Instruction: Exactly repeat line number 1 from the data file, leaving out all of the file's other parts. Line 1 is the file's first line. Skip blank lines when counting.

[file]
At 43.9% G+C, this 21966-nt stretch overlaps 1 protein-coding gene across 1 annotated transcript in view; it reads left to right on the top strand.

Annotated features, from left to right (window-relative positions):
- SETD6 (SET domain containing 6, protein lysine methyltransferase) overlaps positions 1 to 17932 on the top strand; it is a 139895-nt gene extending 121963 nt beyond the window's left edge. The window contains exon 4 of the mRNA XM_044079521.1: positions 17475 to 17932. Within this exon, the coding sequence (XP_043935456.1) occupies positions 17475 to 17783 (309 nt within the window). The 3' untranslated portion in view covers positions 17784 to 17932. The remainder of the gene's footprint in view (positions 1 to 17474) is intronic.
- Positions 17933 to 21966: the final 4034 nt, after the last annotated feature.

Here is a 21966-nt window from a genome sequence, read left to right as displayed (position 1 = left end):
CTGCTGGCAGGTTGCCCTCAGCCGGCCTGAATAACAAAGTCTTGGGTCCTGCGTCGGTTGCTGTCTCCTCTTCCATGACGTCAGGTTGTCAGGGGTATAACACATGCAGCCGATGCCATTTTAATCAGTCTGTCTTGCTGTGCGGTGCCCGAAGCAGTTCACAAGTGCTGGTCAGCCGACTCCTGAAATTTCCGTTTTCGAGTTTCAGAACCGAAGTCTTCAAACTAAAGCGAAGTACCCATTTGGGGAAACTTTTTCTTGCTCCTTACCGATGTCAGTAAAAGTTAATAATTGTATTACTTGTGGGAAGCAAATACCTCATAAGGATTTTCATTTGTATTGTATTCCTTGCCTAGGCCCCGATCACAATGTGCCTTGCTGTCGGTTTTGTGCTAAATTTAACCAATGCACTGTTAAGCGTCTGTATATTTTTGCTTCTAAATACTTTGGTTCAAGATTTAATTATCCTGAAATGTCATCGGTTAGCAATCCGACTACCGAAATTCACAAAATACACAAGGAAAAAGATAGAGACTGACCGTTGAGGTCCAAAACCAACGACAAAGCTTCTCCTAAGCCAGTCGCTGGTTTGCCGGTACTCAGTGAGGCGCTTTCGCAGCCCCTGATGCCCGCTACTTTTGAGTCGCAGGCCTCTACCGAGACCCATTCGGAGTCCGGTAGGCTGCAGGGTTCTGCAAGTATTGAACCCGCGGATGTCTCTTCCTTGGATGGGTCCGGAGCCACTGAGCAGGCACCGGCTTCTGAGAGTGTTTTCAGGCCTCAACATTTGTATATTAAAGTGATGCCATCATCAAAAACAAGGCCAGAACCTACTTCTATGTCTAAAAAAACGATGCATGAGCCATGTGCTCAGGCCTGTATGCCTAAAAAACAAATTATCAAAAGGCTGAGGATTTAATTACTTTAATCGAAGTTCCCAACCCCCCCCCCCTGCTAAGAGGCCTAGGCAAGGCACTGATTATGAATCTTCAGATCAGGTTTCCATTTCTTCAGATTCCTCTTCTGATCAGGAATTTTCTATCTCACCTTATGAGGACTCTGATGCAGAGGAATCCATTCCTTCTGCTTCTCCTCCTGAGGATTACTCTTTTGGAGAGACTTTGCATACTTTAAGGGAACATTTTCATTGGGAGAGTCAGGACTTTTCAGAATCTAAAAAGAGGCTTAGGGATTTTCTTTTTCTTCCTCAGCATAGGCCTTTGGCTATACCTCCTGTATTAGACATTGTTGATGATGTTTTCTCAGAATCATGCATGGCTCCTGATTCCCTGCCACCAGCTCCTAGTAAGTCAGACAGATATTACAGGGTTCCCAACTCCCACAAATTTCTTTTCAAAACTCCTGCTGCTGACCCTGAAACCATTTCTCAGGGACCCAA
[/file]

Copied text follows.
At 43.9% G+C, this 21966-nt stretch overlaps 1 protein-coding gene across 1 annotated transcript in view; it reads left to right on the top strand.